Imagine a really unpleasant smell. Notice what your eyebrows do, how your eyes squint, how your nostrils close, and how your lips close or make that shape they make when you’re saying, “Ick.”
Imagine stepping in something gross feeling on the bathroom floor in your socks. Check your eyebrows, your eyes, your nostrils, and your lips again.
Imagine hearing an unfunny joke, the sort that offends you down to your toes. Similar face contortions?
This is disgust. Every one of those slight facial movements, together or separately, conveys a lack of respect, love, kindness, generosity, or gratitude to your spouse. Most of us are quite astute at noticing even the briefest signs of disgust. People with Borderline Personality Disorder are especially astute and even more distressed by them than the rest of us.
Notice your face as you imagine walking into the kitchen to find your husband following through on his promise to you to try some more adventurous cooking. He’s get a recipe from the internet by his side and he’s stepping outside his comfort zone to try something new. Is your face relaxed, happy? This is the one he was hoping for, the one he wants to kiss, the one he wants to bask in, the one that makes cooking for you fun.
As the next ingredient goes in, the smell from the stove becomes awful. Feel that pull on your face? Switch your attention from your sense of smell to what you’re seeing and feel it melt.
Your wife is sick. Vertigo. The room is spinning. She walks unsteadily or she crawls to the bathroom. You go to her side, feeling protective and caring. Check your face. It’s soft and open.
As you reach for a wash cloth to wipe her face, your socked foot steps in something squishy. Feel your disgust face coming on? Switch your attention to how her head feels instead of your foot and feel it go soft and gentle again.
You’re at a party, having a good time. You hear that unfunny, offensive joke. In your spouse’s voice. Your brows, eyes, nostrils, and lips begin to assume the position. Disgust. Look around the room for something to smile at. You can discuss morals later, in private. Right now, you are partying.
I don’t deal in ways to become a better spouse. I’m concerned with how to enjoy being married. I don’t really care that even the hint of disgust on your face will generate shame or anger on your spouse’s face. I care what the look of disgust on your face does to all your other values: your love, your respect, your caring, your generosity, your gratitude. You cannot feel them with that expression on your face.
Regardless of what your mate does, you have control over your thoughts and therefore your expressions. Don’t play victim and accept unhappiness. Take control and enjoy being your best self.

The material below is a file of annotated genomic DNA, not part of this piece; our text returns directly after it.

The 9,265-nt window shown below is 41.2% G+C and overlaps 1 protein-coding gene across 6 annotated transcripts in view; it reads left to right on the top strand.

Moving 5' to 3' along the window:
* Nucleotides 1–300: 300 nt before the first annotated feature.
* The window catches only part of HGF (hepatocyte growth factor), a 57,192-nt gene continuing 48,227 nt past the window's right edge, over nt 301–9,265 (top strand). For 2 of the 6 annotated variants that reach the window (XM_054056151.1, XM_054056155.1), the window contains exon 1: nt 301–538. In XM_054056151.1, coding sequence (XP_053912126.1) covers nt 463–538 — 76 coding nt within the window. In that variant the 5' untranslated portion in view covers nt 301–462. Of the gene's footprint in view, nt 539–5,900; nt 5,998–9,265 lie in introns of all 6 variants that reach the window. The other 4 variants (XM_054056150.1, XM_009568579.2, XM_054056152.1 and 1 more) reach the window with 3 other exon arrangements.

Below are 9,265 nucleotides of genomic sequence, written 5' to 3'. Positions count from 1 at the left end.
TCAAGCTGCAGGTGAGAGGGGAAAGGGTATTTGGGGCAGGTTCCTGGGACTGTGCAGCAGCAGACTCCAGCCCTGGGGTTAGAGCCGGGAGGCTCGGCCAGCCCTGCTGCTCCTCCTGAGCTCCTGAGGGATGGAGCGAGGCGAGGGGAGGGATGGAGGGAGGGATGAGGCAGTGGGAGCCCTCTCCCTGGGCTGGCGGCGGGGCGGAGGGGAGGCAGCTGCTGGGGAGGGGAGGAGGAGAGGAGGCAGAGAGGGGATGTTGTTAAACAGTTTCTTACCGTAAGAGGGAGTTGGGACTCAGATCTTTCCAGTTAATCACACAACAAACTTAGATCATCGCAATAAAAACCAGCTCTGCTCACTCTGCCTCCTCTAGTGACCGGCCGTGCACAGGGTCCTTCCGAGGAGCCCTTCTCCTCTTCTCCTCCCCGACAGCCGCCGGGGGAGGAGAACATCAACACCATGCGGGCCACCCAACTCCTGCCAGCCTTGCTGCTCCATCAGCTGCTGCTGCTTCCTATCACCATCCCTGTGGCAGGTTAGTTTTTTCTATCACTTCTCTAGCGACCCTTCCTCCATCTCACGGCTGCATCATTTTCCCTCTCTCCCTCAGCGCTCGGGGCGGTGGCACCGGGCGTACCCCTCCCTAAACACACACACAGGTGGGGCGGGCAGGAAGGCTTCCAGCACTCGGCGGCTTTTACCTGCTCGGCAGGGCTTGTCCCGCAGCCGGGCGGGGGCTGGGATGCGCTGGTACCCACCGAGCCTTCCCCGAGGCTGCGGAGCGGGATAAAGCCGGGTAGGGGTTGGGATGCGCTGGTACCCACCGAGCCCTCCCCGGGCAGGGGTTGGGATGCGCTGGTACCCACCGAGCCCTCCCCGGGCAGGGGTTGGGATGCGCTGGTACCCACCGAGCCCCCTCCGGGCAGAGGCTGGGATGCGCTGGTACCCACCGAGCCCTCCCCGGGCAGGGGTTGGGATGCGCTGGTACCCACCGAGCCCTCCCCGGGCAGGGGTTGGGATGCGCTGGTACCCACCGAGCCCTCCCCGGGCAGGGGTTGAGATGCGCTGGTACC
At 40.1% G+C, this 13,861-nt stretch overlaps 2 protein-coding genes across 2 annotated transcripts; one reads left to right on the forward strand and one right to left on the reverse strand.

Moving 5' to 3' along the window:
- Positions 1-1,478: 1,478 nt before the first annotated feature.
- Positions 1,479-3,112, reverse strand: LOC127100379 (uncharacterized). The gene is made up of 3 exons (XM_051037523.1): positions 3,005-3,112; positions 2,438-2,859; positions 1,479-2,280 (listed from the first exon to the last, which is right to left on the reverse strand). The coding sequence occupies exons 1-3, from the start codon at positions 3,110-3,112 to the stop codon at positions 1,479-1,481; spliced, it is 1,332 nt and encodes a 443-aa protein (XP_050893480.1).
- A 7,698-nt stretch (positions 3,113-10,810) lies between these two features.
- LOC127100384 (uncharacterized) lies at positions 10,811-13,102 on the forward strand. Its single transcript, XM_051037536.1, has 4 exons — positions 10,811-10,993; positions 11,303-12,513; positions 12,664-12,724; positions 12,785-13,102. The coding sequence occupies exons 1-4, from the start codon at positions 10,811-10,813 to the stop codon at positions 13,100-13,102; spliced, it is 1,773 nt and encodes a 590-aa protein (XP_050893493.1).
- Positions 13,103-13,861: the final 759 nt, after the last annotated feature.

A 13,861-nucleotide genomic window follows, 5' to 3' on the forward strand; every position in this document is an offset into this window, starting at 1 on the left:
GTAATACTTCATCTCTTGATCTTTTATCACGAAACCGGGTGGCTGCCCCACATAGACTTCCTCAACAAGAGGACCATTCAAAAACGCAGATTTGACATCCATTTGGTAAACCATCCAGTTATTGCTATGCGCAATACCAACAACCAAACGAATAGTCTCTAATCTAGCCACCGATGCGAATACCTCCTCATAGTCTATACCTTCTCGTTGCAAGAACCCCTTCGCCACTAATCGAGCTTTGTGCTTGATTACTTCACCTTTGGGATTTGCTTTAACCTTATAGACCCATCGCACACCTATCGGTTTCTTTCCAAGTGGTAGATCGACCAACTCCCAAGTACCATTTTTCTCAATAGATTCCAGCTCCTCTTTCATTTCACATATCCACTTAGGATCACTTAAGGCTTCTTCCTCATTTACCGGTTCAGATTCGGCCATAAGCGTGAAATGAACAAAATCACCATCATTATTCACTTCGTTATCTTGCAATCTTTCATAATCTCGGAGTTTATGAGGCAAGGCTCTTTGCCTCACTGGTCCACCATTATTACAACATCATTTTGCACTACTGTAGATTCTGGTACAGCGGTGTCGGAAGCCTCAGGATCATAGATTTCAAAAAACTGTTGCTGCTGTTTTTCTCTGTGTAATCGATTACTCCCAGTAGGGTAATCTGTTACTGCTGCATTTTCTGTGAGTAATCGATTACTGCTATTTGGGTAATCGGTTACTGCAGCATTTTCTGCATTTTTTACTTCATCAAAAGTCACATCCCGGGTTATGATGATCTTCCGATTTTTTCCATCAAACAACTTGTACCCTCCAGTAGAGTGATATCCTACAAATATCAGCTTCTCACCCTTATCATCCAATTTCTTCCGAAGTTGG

About the author

Patty Newbold

I am a widow who got it right the second time. I have been sharing here since February 14, 2006 what I learned from that experience and from positive psychology, marriage research, and my training as a marriage educator.


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  • Very powerful, Patty. We are such careful face readers. It has served us well for many thousands, but it can also hurt our relationships. Thank you for reminding us and painting those vivid pictures.

  • Yes, I can remember an ex-boyfriend who used to get a look of superiority on his face when people said things that he thought were naive or not insightful or whatever it was that he thought he was better at. I’m sure he didn’t know that look was there, but people reacted to it. (You notice I said “ex” boyfriend.)

  • what about when you are on the receiving end of the disgusted looks? How can I reframe that experience to make it less hurtful? And for my children? Thanks for your blog and thoughts.

  • Great question, Kelly. If we Assume Love, there seem to be two possibilities: (1) you’re married to someone with no clue that expression causes hurt — and you could try reporting this without shaming or taking a superior position (as in, “I relive some of the worst experiences of my life when I see that expression on your face right now.”) or (2) you’re married to someone who feels one-down and seeks to feel superior for a while — and you could try to show some very specific admiration or respect at another time.
    If neither of those fit, or if the remedies don’t help, it’s also possible you’re married to someone who’s using you, not in love with you. But the rest of his or her behavior should make that clear. When that is the case, you must protect yourself and your children.
    Until you’re pretty sure this is the case, punishing or shaming only puts you in the hurting seat. It doesn’t strengthen the love between you.